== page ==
“When I was a teenager, I started getting into old blues, like I was listening to Mississippi John Hurt and Skip James and even Chet Atkins at one point. I imitated the stuff I was listening to.”
Then there’s … a Ween cover? That’s right—and when you first hear War’s take on “Baby Bitch,”it sounds like she brought in a children’s choir to sing the raunchiest parts of the chorus. The incongruity is hysterical. “Those aren’t even real kids,” she laughs. “It was three middle-aged guys. We recorded the voices in slow motion and then sped it up until they sounded like children. Ladies were messaging me that that was so wrong. I was like, ‘They’re not even real kids, and even if they were, I would have had permission.’” (In case you can’t tell, War has a wicked sense of humor.)
Photo by Chris Estes
The taste War reveals in both her cover selection and her approach to arranging is further illuminated by her performance style. Forgoing a pick entirely, she fingerpicks with a distinctive claw shape, using just her thumb and index finger. “My thumb is calloused into a point, as is the tip of my index finger. It looks really weird,” she shares. “My parents had a friend I always used to see playing banjo—and I think I was trying to copy him as a kid—and then my uncle is a bass player. I saw them playing more than I saw people playing guitar, and I imitated how they plucked the strings. Then, when I was a teenager, I started getting into old blues, like I was list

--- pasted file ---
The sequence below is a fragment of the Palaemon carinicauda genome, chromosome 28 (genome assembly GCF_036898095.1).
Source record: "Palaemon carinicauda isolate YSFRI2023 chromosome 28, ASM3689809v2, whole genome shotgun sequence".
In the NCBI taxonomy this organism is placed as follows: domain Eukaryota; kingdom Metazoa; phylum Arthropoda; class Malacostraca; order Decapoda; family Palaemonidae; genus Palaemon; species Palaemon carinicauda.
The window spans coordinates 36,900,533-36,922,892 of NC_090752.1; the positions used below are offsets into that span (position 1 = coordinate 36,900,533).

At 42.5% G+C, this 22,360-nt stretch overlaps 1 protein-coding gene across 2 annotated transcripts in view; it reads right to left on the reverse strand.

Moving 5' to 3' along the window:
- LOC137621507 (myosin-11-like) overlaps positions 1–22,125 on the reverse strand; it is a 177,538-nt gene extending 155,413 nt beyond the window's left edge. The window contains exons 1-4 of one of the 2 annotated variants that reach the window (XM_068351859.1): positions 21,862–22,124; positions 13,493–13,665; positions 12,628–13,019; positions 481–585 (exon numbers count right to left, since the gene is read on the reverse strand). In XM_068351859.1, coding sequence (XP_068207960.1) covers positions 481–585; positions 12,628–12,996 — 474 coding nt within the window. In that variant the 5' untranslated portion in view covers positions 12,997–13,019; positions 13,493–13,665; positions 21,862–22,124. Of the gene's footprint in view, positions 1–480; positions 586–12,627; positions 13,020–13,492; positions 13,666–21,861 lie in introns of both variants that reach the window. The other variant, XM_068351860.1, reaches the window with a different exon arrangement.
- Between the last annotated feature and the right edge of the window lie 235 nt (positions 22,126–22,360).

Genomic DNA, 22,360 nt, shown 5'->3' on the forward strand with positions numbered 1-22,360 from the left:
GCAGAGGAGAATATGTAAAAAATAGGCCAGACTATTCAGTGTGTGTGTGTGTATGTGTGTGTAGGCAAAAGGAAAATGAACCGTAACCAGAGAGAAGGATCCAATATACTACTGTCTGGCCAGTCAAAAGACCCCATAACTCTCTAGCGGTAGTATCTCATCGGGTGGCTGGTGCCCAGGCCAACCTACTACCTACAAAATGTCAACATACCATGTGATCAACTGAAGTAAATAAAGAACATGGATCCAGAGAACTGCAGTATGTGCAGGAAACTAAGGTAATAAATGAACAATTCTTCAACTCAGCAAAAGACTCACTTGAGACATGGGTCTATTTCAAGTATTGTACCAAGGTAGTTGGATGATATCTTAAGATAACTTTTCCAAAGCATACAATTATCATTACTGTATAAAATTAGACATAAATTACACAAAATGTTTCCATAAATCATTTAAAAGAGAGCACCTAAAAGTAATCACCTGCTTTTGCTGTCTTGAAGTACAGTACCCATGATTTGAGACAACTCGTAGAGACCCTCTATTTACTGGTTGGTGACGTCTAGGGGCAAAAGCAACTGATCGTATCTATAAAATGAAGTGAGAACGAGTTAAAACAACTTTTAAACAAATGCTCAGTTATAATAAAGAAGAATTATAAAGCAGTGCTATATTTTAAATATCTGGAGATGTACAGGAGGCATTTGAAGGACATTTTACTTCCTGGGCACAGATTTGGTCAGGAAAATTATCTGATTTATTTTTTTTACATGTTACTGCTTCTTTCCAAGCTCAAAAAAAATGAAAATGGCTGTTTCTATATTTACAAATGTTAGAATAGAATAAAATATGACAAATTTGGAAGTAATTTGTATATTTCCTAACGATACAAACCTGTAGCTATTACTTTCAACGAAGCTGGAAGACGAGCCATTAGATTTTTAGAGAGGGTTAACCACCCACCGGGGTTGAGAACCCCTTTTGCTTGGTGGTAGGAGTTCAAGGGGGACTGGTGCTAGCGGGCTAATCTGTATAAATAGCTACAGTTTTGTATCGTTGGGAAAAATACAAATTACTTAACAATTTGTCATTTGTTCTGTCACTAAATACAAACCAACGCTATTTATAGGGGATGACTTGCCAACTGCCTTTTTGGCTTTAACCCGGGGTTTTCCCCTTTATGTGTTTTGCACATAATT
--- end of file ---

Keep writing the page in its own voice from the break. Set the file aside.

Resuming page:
Although sticking with an unorthodox approach has its drawbacks, too. “I am starting to have hand problems,” War says. “I have cramps and they kind of lock up. I have been playing since I was 7, and I am 32 now. It’s probably just not a smart way to play.”
War’s fretwork starts, at least as a default, with first-position open chords, and she uses a capo to find a key that works with her voice. But that’s just home base. She often ventures far beyond that box, employing a battery of glissandos, hammer-ons, open-string drones, and an assortment of other extended techniques. She’ll also put the capo high up the neck, somewhere in the vicinity of the 12th fret, to take advantage of the taut, mandolin-like feel of the strings.